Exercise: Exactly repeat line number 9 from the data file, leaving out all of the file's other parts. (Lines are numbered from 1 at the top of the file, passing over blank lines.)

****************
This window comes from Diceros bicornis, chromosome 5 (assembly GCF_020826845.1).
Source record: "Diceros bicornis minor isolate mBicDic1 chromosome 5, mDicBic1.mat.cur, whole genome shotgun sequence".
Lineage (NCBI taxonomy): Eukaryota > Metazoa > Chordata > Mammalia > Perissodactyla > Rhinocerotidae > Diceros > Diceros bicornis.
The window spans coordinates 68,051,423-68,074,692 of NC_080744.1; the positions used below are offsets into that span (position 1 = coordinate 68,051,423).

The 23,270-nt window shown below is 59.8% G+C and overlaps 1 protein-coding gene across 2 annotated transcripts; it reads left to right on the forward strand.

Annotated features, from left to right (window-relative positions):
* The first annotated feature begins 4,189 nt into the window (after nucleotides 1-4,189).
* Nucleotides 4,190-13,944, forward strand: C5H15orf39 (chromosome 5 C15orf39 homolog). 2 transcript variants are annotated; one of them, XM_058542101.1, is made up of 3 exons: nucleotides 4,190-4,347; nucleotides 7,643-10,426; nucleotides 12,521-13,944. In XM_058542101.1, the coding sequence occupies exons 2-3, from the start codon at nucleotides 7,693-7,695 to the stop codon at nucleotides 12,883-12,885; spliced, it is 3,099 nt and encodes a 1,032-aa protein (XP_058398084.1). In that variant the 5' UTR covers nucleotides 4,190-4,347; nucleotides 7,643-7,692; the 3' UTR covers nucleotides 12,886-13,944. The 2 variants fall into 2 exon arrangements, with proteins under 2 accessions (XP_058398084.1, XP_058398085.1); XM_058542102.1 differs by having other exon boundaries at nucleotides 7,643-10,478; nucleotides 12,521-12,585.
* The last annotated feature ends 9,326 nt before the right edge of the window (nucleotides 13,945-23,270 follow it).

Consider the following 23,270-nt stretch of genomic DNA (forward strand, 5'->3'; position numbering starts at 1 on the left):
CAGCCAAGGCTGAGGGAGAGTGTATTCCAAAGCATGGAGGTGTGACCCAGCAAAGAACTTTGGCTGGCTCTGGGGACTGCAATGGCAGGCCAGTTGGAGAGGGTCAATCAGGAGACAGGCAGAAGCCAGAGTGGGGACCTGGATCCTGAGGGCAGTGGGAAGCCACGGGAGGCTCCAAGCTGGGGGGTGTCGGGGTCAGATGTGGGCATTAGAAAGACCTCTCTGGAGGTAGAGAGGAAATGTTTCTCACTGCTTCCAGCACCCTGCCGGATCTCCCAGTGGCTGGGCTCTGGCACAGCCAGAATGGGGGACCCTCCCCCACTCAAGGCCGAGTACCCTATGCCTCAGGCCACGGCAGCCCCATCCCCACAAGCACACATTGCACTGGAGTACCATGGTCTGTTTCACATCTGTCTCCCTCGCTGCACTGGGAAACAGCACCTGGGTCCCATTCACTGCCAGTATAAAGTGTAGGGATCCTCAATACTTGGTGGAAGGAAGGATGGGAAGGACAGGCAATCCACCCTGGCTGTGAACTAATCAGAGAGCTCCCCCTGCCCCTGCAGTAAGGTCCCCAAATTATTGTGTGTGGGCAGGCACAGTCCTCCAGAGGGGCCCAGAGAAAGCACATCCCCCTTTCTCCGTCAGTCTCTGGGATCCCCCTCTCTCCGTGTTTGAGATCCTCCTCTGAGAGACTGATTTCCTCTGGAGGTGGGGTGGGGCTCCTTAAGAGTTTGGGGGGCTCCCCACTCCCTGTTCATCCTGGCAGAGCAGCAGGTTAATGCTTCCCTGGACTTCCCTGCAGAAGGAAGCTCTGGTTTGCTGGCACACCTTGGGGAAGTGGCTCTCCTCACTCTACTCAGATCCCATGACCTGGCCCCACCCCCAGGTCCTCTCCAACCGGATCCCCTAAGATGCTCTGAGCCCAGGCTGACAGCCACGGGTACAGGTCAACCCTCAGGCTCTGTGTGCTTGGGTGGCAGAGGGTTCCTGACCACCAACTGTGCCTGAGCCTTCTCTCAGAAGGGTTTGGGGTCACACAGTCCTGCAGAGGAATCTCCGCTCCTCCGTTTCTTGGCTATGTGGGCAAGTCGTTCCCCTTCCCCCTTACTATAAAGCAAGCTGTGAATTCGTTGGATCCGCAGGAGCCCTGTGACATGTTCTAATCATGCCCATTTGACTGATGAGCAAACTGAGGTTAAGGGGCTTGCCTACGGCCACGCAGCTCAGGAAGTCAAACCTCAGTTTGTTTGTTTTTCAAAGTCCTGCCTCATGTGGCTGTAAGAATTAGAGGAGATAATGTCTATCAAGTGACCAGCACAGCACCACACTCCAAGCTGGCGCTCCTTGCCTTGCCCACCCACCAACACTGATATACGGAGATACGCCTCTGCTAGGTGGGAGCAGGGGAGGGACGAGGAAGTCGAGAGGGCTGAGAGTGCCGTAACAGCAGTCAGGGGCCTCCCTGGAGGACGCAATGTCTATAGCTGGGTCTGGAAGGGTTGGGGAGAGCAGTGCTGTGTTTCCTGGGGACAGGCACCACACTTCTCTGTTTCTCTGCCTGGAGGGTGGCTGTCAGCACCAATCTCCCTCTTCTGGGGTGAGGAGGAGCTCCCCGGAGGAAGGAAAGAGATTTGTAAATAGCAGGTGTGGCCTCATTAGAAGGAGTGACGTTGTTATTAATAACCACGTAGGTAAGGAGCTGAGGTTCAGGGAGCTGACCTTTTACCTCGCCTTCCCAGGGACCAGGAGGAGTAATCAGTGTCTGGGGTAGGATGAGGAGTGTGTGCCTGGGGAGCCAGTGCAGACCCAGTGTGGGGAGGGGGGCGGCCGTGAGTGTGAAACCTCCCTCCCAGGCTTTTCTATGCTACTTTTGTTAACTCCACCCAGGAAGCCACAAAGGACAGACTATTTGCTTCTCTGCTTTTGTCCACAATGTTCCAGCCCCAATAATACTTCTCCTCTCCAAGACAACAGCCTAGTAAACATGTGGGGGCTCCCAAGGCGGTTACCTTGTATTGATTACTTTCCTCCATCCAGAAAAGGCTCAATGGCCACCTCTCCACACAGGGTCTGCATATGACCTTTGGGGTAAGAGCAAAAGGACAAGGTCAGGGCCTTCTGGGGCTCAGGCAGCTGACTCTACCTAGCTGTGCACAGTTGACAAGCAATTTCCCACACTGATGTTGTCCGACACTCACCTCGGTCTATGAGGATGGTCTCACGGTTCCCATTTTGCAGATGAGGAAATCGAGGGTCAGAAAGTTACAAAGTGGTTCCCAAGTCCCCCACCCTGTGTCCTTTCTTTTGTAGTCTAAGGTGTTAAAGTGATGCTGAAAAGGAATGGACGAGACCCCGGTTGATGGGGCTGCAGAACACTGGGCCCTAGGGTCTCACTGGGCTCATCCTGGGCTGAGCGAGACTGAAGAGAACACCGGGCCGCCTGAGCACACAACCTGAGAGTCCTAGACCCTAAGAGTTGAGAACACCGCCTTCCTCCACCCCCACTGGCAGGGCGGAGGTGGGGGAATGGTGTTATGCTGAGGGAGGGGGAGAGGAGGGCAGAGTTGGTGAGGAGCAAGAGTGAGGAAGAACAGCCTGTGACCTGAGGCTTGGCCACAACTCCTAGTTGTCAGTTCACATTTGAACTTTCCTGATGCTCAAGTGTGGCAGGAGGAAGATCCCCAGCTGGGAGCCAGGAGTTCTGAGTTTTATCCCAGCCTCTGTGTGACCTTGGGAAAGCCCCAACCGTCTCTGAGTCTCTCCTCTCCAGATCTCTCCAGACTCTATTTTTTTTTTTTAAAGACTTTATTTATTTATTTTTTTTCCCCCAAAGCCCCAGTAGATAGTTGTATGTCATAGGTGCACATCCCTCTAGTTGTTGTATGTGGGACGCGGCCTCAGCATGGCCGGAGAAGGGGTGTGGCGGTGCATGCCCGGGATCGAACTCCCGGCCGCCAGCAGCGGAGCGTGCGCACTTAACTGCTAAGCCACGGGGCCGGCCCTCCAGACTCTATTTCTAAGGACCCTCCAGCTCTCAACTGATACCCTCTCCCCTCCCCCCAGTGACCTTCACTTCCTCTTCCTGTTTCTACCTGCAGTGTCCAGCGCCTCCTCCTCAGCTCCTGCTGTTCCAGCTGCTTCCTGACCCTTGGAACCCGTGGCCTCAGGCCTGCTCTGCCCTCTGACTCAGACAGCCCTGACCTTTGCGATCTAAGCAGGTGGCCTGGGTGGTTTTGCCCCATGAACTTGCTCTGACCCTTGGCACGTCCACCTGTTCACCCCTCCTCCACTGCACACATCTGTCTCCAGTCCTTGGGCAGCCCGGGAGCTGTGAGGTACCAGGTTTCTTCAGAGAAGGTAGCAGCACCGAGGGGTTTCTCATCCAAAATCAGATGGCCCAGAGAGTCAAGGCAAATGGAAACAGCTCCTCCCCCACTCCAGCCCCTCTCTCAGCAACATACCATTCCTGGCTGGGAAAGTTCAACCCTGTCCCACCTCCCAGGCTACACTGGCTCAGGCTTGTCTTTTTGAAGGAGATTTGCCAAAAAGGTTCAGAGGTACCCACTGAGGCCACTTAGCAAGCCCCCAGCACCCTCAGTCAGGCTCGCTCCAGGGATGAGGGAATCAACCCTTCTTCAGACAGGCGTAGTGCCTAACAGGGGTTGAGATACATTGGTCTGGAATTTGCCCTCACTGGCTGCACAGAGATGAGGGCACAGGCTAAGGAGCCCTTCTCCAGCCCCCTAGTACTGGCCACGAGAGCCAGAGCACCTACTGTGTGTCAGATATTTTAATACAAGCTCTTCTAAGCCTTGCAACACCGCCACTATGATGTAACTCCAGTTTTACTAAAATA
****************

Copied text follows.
* The last annotated feature ends 9,326 nt before the right edge of the window (nucleotides 13,945-23,270 follow it).